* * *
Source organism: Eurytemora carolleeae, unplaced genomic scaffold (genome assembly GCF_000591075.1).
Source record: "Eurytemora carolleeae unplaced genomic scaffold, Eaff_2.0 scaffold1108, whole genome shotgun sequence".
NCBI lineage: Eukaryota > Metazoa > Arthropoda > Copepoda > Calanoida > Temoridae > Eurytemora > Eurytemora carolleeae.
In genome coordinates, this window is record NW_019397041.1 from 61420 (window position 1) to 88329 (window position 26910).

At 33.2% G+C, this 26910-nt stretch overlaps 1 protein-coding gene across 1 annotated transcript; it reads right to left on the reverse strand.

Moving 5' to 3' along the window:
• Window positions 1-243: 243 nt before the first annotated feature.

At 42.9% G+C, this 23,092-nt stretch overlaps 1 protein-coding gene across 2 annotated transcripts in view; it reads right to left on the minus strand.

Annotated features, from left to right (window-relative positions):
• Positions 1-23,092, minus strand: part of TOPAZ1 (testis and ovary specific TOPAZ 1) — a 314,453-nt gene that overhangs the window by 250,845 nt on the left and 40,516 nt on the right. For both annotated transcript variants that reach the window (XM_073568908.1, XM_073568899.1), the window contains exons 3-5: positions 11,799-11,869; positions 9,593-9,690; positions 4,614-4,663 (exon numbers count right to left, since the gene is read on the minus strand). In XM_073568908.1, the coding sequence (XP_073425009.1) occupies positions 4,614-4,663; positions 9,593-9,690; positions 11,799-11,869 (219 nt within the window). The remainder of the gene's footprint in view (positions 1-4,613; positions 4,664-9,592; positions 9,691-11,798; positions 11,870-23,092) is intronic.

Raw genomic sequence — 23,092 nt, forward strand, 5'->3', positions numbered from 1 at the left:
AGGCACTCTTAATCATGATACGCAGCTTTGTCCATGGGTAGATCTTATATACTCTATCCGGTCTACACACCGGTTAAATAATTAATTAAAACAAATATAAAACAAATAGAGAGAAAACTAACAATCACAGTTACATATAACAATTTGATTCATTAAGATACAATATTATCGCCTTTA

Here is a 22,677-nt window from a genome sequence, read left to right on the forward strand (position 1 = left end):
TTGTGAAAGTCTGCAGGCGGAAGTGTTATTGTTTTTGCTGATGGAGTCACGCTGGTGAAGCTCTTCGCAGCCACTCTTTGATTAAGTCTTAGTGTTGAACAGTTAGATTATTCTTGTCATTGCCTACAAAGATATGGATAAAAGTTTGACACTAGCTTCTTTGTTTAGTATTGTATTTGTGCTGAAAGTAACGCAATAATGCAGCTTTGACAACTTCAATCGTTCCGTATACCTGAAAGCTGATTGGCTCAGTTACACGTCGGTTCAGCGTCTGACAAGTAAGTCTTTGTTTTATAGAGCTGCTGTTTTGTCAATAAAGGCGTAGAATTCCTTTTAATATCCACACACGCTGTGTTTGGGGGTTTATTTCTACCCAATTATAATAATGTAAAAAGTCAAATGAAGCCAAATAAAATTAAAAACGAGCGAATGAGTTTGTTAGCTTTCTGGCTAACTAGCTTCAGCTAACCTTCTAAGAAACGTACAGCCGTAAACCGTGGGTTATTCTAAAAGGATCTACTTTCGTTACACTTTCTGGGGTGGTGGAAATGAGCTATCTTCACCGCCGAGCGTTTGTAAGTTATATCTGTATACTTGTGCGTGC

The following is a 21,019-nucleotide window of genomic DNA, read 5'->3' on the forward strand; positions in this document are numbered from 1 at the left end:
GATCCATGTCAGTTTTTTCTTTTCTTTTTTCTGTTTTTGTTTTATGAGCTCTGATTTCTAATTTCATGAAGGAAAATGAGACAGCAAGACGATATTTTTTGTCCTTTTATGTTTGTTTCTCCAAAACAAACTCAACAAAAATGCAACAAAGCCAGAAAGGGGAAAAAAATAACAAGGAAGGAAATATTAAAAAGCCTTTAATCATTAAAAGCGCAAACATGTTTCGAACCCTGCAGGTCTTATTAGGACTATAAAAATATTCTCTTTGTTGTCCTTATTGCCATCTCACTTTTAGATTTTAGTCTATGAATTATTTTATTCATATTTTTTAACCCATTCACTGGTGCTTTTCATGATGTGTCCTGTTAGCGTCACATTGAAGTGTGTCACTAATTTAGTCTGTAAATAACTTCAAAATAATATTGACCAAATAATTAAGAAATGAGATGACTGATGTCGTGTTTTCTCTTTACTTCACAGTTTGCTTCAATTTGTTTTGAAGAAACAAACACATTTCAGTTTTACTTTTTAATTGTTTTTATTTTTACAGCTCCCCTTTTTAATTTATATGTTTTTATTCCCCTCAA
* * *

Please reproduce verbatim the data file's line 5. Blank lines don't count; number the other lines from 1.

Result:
At 33.2% G+C, this 26910-nt stretch overlaps 1 protein-coding gene across 1 annotated transcript; it reads right to left on the reverse strand.